waterproof Bondo

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  #1  
Old 06-07-05, 01:53 PM
Boxarocks
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waterproof Bondo

I have seen reference to "waterproof Bondo", but after much research, have been unable to determine which product is being referred to.
I have found that "ordinary automotive Bondo" will not last long when used on exterior wood. A year or two & it has delaminated.

I have resorted to the use of Abatron LiquidWood and WoodEpox, but this system is kind of pricy @ $75 per gallon.

Have any of you had long term success using the " BONDO HOME SOLUTIONS" ?

By long-term I actually mean permanent.
Apparently, Abatron products are a permanent fix to repairing damaged / missing wood.
I have been using them for a few weeks, & find that the major drawback to the system is that it is rather slow hardening when compared to Bondo.

Abatron filler, "WoodEpox" requires a precoat of liquid wood to facilitate adhesion.
I wonder if Bondo adhesion could benefit from "priming" the wood with polyester resin????

I kind of hate to experiment with bondo on this house, due to the extent of repairs which are needed, so will continue with Abatron unless anyone out there has had success with bondo.

thanks
 
  #2  
Old 06-07-05, 04:33 PM
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I honestly don't do enough exteriors to encounter this situation much, and when I do, I drop everything and call a carpenter.

I will post this question on another pro forum, and see what pops up.

BTW, very interesting thread about this project.
 
  #3  
Old 06-07-05, 07:37 PM
B
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I'm curious. Why use a wood filler at all? Why not do it right and replace the wood with wood? Especially if the "extent" is that much.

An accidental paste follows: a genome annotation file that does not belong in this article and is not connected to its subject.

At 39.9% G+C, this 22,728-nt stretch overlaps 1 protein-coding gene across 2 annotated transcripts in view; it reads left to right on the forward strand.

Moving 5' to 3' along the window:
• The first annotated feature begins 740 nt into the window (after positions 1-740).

#4  
Old 06-07-05, 08:34 PM
M
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I have never used bondo on wood. Have used Durham's rock hard putty. I don't know if it is a long term fix or not but have never had any call backs where I have used it. I agree with PWG and Bob if the damage is extensive it is best to replace with new wood.
 
  #5  
Old 06-08-05, 11:37 AM
Boxarocks
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To explain more fully, this is a restoration of an 1890 home, which is located in an historical district.
Part of the exercise is to preserve as much of the original structure as possible
I am a carpenter, so replacing with new products would often be easier than stripping & repairing the original wood.
However, It would be much easier & cheaper to just build a new house. If nobody buys & restores these old structures, they will fall into decay and be demolished.

Replacing versus restoring is largely a philosophical issue. I could just order replacement windows, but have chosen to make new wood storm windows, and then remove & restore the old double hung sash.
A side note: have you guys ever seen ¼ inch plate used in residential sash? You should see the size of the sash weights used in these 54inch wide units.

Using Abatron, I restored a windowsill that was 10 feet long. The work involved in replacement would have been impractical versus the 2 or 3 hours to repair it. The finished sill ended up having a fiberglass-like surface that will hold up much longer than will a new replacement window unit.

I have, in the past, restored many pieces of door & window trim using marine products, but the absurd cost of any products marketed to boat owners prohibits their use on a large scale.

Thanks
 
  #6  
Old 06-08-05, 08:20 PM
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Boxarocks

I would like to commend you for working hard to restore an old home to its former glory. I love the architecture of older homes. One that is restored or even added onto but retains the original look is always a sight to see.
 
  #7  
Old 06-11-05, 10:18 AM
J
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I have bondo thats been on my house for over 10 years and there is no sign of deterioration. The expensive system you are using sounds like a thin epoxy that impregnates the wood, killing dryrot, termites and reinforcing the wood. I have a friend who used it and liked it. Like you I would rather replace the wood but there are times when that is a huge job. They make a fiberglass reinforced bondo "tigers hair, et al" that leaves a much more waterproof finish. It's not much more expensive than bondo. I don't think it will leave the wood as structurally sound as the thin epoxy system.
 
 

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